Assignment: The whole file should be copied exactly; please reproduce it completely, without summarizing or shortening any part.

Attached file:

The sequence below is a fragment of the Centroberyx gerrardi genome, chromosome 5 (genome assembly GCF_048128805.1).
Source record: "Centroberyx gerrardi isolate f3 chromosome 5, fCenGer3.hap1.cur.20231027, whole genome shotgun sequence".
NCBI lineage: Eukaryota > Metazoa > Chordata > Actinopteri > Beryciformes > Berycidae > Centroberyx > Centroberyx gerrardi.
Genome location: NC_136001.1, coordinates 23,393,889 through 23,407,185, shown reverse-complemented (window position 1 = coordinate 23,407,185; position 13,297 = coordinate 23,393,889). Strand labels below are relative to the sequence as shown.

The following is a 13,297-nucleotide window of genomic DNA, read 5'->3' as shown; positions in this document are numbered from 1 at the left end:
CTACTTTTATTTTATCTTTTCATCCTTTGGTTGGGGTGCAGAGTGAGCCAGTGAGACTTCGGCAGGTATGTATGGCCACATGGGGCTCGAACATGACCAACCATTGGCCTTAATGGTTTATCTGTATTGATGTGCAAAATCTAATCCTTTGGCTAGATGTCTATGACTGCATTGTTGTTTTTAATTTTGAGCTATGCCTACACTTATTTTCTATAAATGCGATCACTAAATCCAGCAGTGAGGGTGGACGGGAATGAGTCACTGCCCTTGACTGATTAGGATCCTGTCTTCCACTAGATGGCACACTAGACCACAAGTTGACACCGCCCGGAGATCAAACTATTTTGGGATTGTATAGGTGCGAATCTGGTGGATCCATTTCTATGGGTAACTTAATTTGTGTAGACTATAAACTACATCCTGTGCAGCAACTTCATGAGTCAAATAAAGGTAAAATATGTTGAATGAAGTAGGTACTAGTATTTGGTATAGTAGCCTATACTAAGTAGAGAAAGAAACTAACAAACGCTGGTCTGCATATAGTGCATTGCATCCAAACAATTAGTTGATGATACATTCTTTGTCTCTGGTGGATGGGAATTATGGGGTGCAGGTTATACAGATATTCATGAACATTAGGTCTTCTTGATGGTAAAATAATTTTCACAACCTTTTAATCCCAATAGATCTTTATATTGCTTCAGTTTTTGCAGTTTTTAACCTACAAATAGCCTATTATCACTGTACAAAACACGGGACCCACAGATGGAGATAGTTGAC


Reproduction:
The sequence below is a fragment of the Centroberyx gerrardi genome, chromosome 5 (genome assembly GCF_048128805.1).
Source record: "Centroberyx gerrardi isolate f3 chromosome 5, fCenGer3.hap1.cur.20231027, whole genome shotgun sequence".
NCBI lineage: Eukaryota > Metazoa > Chordata > Actinopteri > Beryciformes > Berycidae > Centroberyx > Centroberyx gerrardi.
Genome location: NC_136001.1, coordinates 23,393,889 through 23,407,185, shown reverse-complemented (window position 1 = coordinate 23,407,185; position 13,297 = coordinate 23,393,889). Strand labels below are relative to the sequence as shown.

The following is a 13,297-nucleotide window of genomic DNA, read 5'->3' as shown; positions in this document are numbered from 1 at the left end:
CTACTTTTATTTTATCTTTTCATCCTTTGGTTGGGGTGCAGAGTGAGCCAGTGAGACTTCGGCAGGTATGTATGGCCACATGGGGCTCGAACATGACCAACCATTGGCCTTAATGGTTTATCTGTATTGATGTGCAAAATCTAATCCTTTGGCTAGATGTCTATGACTGCATTGTTGTTTTTAATTTTGAGCTATGCCTACACTTATTTTCTATAAATGCGATCACTAAATCCAGCAGTGAGGGTGGACGGGAATGAGTCACTGCCCTTGACTGATTAGGATCCTGTCTTCCACTAGATGGCACACTAGACCACAAGTTGACACCGCCCGGAGATCAAACTATTTTGGGATTGTATAGGTGCGAATCTGGTGGATCCATTTCTATGGGTAACTTAATTTGTGTAGACTATAAACTACATCCTGTGCAGCAACTTCATGAGTCAAATAAAGGTAAAATATGTTGAATGAAGTAGGTACTAGTATTTGGTATAGTAGCCTATACTAAGTAGAGAAAGAAACTAACAAACGCTGGTCTGCATATAGTGCATTGCATCCAAACAATTAGTTGATGATACATTCTTTGTCTCTGGTGGATGGGAATTATGGGGTGCAGGTTATACAGATATTCATGAACATTAGGTCTTCTTGATGGTAAAATAATTTTCACAACCTTTTAATCCCAATAGATCTTTATATTGCTTCAGTTTTTGCAGTTTTTAACCTACAAATAGCCTATTATCACTGTACAAAACACGGGACCCACAGATGGAGATAGTTGAC